• Hubs must keep earning an income somehow. Hubs has run a successful flooring business for almost a decade, but recently quit to go back to school. Many people have commented that he should keep his business going for some side-income, but it just doesn’t work that way. Unless you’ve owned a business in the construction trade before, you probably don’t realize how expensive it is just to maintain the proper insurances, licenses, etc. Hubs is NOT the type to do business under the table without the appropriate certifications. It’s a big problem in his industry (and where we live, in particular), and he was not about to go that route. But to just keep his insurances and licenses up to date cost several thousand a year. When we looked at what he was bringing in part-time versus the costs to keep the company legal, it just wasn’t enough to make it worthwhile. And, maybe surprisingly, the flooring trade is not as flexible with a school schedule as we need. Hubs’ first semester back was this past Spring and he had many stressful calls from employees (or worse, home-owners) with issues that demanded immediate attention, while he was still stuck in class for many hours to come. All in all, this was a losing proposition for our family. So now we’re trying to think of more flexible and accommodating ways that hubs can earn some side-money while in school. So far brainstorming has included: driving for uber or lyft, doing some type of food delivery, and perhaps trying to become a personal trainer. Remember – hubs has been big into health and fitness the last couple years, so the latter is his preferred method, but it will also take the longest to get started and requires additional research first. Any other ideas?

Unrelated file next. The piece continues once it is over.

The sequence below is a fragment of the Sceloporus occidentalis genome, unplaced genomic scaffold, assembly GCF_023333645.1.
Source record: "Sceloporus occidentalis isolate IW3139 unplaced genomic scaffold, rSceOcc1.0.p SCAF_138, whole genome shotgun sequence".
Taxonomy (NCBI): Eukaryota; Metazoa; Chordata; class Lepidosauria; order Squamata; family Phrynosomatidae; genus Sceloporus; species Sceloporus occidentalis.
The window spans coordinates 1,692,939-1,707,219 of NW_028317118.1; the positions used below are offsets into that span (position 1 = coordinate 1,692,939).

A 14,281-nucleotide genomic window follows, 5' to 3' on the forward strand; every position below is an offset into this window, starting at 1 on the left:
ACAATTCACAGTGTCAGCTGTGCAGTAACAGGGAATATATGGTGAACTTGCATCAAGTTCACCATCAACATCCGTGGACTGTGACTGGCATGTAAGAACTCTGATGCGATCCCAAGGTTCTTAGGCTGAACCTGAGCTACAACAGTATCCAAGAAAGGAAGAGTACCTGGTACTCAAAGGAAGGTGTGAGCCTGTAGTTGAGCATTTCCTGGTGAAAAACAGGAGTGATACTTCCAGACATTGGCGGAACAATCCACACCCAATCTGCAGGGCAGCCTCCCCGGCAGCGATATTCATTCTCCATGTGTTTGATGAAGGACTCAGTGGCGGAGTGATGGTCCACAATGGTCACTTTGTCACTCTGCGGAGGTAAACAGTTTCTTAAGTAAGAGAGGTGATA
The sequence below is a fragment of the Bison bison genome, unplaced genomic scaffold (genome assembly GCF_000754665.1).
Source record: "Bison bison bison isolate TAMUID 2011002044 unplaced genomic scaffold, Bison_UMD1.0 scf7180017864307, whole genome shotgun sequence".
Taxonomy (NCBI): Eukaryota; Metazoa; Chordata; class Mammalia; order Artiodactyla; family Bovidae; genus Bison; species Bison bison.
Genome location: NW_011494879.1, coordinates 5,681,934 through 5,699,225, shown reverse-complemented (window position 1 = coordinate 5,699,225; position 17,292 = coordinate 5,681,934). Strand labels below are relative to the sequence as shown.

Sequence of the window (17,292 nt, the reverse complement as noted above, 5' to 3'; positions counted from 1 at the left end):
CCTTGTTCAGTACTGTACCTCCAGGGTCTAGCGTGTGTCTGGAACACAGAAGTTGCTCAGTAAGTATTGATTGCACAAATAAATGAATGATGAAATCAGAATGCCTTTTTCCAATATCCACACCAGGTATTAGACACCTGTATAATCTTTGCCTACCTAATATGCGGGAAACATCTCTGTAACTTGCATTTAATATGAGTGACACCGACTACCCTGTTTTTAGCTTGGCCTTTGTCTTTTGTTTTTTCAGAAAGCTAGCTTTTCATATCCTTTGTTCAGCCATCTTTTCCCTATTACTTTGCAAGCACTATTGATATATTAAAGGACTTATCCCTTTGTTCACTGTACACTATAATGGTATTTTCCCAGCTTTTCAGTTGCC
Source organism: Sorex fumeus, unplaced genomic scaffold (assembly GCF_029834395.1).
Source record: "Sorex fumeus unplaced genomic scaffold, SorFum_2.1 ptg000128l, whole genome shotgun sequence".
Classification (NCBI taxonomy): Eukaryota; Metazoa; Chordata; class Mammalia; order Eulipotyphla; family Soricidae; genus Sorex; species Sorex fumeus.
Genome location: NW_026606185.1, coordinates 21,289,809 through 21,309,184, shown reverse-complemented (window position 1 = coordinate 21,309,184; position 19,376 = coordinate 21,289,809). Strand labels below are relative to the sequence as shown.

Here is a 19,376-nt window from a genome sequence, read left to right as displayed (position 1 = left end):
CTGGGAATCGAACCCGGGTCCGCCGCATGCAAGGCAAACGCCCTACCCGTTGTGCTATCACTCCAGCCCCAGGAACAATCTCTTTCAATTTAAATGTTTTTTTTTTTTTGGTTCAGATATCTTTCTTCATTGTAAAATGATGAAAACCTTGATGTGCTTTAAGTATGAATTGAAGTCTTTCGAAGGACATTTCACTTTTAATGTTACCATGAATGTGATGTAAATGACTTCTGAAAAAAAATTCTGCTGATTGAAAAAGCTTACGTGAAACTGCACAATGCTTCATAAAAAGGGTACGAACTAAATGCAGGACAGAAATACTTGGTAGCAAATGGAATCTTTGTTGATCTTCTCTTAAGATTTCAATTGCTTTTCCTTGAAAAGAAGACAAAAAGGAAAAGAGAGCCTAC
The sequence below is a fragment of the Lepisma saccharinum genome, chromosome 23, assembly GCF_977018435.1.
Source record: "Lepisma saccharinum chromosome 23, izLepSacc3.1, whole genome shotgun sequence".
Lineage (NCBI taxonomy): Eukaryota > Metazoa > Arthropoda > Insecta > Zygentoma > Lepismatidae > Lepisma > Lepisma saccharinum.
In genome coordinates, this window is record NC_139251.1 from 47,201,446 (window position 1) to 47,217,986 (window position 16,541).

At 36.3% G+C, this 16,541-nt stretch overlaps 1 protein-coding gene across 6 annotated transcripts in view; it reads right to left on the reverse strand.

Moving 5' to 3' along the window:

• Food consumption has to get under control. A friend recently posted on facebook to inquire about how much her friends’ families pay per month for groceries. The most common number I saw was $250/week. I have to say, for the past couple of years since I’ve been working 2 jobs, our food budget has been way over $1,000/month (including groceries + eating out). I mean, $1,000/month was a GOOD month. But remembering back to when I first started blogging, it hasn’t always been this way! In fact, my original grocery budget was only $400/month!!! And I stuck to it! To be fair, it was never easy. I would spend a TON of time researching sales, carefully planning meals around sale items and food we already had in our pantry or freezer. I would easily have to go to 2-3 stores per week to get the best priced items (Walmart does their ad matching, but our local Walmart doesn’t have great quality produce). I’d also make a ton of items from scratch. Everything from breads and homemade granola bars to fruit leather and yogurt – even baby wipes I made myself for cheaper than could be bought bulk at Costco. Between ad searching, meal planning, grocery shopping, food prepping, and scratch baking, I probably spent a good 10-15 hours/week on my efforts. It paid off big-time in terms of money saved, but I just simply lacked the time when I started working full time (plus kept my part-time job, on the side). When I accepted my big raise I had to sign a non-compete so I had to leave my part-time job. So even though I still work full-time, I have significantly more time in the early morning/evening/weekend hours to try to devote to some of my old grocery-saving ways. I don’t know that it’s reasonable to get back to only $400/month. But I think if I shoot for $550-600/month (again – that’s for all food: groceries + eating out), it would be a huge savings over our current spending. I’m going to give it an honest effort for the month of August and see how I do.